Sinceritus: People are basically good. Most of the world’s problems could be solved if only we all learned to act a little less selfishly. It just comes down to education and changing the environment, so we can help make people better.
Sinceritus: Well, I certainly think you’re selfish and hard-hearted, not even wanting to change the world for the better, let alone making any attempt to actually do something.
Economicus: You’re entitled to your opinion Sinceritus, but I don’t feel under any obligation to go about trying to solve everyone’s problems, like you do. Now, don’t get me wrong. I have no objection to you doing so, although I do think your good intentions are no substitute for a practical understanding of how the world really works.
Sinceritus: But I do understand how the world really works and that’s why we all need to work together. Rousseau said “man is born free and everywhere he is in chains”. We all need to work together to get rid of those chains!
Sinceritus:You can’t really believe that Economicus. No real progress will ever take place unless we can get rid of the entrenched power structures that are currently resisting progressive change.
Economicus: How do you know that? Maybe the unintended consequences of your actions will make things worse off than now. Human reason is very limited. The best we can do is to try and arrange our institutions so as to minimize the harm that we can do to each other. If we are going to make changes we need to think about the trade-offs involved. Trade-offs are OK but big ‘solutions’ are just likely to cause more harm than good.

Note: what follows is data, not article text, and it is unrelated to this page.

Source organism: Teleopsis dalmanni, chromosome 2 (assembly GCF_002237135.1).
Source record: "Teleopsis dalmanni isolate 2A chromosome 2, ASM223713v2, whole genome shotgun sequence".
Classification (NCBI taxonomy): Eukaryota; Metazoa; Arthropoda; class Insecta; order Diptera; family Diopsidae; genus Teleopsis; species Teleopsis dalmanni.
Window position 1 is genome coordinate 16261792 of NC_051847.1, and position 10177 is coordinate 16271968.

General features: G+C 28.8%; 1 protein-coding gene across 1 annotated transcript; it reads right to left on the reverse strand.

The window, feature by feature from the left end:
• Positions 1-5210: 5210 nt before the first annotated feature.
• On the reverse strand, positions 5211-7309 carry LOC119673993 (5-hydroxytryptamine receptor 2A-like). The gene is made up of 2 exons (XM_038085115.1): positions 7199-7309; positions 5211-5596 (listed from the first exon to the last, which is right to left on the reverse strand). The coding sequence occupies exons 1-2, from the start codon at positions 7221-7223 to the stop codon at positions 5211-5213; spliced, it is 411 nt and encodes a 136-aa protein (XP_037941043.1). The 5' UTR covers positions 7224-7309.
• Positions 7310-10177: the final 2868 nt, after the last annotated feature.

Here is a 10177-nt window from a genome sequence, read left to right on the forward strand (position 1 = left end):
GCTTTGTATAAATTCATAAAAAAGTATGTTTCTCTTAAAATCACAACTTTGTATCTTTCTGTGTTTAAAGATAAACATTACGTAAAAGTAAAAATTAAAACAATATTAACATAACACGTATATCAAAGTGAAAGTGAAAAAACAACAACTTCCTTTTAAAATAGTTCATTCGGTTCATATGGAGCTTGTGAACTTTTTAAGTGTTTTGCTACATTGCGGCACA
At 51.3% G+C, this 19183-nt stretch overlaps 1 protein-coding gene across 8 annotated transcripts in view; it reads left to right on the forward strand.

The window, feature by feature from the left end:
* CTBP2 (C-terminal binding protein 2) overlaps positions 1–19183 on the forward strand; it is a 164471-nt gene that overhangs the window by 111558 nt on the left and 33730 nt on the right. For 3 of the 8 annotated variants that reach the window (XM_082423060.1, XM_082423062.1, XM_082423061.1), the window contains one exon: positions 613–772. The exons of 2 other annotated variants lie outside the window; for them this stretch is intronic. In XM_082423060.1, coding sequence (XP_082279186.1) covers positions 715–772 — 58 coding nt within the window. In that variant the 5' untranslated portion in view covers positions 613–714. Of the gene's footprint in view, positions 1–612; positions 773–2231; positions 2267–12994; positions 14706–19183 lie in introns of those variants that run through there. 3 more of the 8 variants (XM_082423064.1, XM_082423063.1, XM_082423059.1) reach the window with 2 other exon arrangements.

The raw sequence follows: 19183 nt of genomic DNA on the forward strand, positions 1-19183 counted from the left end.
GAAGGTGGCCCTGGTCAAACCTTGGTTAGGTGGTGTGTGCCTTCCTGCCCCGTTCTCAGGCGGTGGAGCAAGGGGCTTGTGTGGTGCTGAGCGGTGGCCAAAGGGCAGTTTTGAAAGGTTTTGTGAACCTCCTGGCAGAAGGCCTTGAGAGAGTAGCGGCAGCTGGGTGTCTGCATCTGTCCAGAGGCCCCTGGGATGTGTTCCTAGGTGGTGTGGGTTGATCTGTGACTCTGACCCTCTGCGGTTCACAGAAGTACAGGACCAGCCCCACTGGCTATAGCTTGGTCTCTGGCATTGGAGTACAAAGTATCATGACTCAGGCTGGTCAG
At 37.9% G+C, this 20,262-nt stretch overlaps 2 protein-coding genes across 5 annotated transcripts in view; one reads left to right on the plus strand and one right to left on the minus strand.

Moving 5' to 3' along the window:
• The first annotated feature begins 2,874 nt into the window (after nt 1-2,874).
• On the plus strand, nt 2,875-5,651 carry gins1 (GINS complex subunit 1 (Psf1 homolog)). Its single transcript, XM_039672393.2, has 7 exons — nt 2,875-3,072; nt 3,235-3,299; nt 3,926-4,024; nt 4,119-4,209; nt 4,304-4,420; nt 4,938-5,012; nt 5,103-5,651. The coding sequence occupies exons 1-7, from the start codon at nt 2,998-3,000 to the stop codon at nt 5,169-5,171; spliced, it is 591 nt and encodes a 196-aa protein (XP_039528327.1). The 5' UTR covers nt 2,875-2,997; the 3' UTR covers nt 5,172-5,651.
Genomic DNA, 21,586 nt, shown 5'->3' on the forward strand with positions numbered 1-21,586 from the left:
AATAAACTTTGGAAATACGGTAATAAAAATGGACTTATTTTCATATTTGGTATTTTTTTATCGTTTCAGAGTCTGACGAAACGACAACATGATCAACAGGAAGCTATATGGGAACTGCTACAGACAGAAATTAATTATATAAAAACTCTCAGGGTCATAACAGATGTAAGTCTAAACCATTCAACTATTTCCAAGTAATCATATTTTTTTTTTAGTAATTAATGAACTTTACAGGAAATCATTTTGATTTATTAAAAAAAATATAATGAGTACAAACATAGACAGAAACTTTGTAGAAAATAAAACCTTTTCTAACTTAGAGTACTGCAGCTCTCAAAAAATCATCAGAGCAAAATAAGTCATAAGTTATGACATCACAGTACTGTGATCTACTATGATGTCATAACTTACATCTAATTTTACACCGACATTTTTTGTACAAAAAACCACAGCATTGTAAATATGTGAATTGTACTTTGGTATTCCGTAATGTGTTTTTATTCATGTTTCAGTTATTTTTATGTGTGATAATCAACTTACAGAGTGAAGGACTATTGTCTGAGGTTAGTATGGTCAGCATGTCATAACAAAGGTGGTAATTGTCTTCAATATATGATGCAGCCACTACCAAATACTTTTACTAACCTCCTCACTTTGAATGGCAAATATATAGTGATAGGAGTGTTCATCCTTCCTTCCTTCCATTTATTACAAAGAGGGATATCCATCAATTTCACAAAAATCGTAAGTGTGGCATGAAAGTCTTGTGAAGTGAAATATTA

Economicus: I also want to see justice in the world but I see it very differently from you. To start with, the property you want to redistribute already belongs to someone. In addition, everyone has a very different view of what a just redistributive outcome should look like. Consequently the concept of a just outcome is a meaningless one. It only makes sense to talk about a just process.
Economicus: Look, let’s assume for the moment that nobody was entitled to their wealth and everyone was just given an equal amount of money conjured out of nowhere. Everyone would choose to spend it differently. Some would spend it on eating out, others on books and movies. Almost immediately, some individuals (authors and movie stars) would have more money than others. If you believe it’s right to let people do what they want with their own money, then you have to accept the unequal outcome that’s achieved. If not, you’re going to have to keep interfering in people’s lives to redistribute their income and that involves people losing their freedom. That’s why the Founding Fathers wrote that we have the right to the ‘pursuit’ of happiness, not a right to happiness itself. They were concerned to achieve a just process not a just outcome.
Sinceritus: But that’s the point. I don’t accept that the process can be just, it’s only the outcome that can be just. In your ‘just’ society people could be poor and hungry and there could be huge inequalities of wealth. That could never be just.
Economicus: I’m afraid that as long as we have differing views of human nature we will always disagree about such matters. Can we at least agree to be friends.
Sinceritus: That’s not as easy as it sounds. I can’t help but suspect that you have some hidden agenda for believing the way you do. If you were a good person you would not believe those things.
Economicus: Well, that’s about where we started our discussion, Sinceritus. Goodbye, I’m off to the Forum to watch the debates. Care to join me?